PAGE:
What are the greatest barriers for you as a person who is autistic? These differ greatly from the physical barriers we often associate with someone who has a disability.

The greatest barriers for myself and several other autistic individuals is that we do not perform socially the same way that others do. This entails a wide variety of behaviors. Sometimes we do not understand things, and often make fun of them for existing, making us seem like the bullies. What I mean by making fun of people for existing is that we often find simple things silly, such as people’s names, or the way they dress. I am not trying to say that an autistic person’s lack of social finesse is their fault, but rather that we end up perceiving things differently than the rest of the population, and this can cause difficulties. It is this difference in perception and the ensuing troubles that is one of the greatest barriers for an autistic person. Of course, we also do not make friends as well as most people do, as was mentioned earlier. Therefore, when many accommodations with disabilities would include a ramp or an automatic door, for an autistic person, they would include patience and a willingness to understand.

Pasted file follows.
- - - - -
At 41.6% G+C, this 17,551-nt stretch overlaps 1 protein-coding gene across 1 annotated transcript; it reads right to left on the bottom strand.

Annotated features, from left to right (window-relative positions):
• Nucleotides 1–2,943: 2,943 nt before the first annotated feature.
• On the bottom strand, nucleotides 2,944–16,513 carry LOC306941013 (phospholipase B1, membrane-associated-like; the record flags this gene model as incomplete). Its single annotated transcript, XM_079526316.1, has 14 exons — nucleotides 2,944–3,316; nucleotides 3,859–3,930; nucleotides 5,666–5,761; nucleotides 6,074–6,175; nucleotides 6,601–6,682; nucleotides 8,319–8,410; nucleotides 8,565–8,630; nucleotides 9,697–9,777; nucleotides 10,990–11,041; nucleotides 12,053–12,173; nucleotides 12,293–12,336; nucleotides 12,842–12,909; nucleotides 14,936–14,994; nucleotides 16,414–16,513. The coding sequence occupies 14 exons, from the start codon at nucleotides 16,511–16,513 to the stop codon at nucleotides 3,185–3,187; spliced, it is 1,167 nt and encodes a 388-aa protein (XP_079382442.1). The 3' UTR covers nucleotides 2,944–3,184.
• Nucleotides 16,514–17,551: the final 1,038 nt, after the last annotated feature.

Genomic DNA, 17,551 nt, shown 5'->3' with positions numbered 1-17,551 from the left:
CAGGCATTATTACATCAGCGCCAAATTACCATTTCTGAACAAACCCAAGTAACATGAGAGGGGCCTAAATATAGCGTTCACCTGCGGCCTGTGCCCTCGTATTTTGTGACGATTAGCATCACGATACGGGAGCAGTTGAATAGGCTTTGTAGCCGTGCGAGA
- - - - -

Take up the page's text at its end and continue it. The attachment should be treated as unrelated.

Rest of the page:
Tiffany would like to know how much of a change you have seen from when you were a child to now, about the way people handle the news of their child having autism or a disability. You and I have talked about later in life diagnoses of people on the autism spectrum and even misdiagnoses of other neurodiverse conditions that are later attributed to autism. Can you tell us what you’ve learned about how social, sensory and stress factors that didn’t formerly exist are now causing individuals whose behaviors might have been seen as odd twenty years ago to receive an autism diagnosis?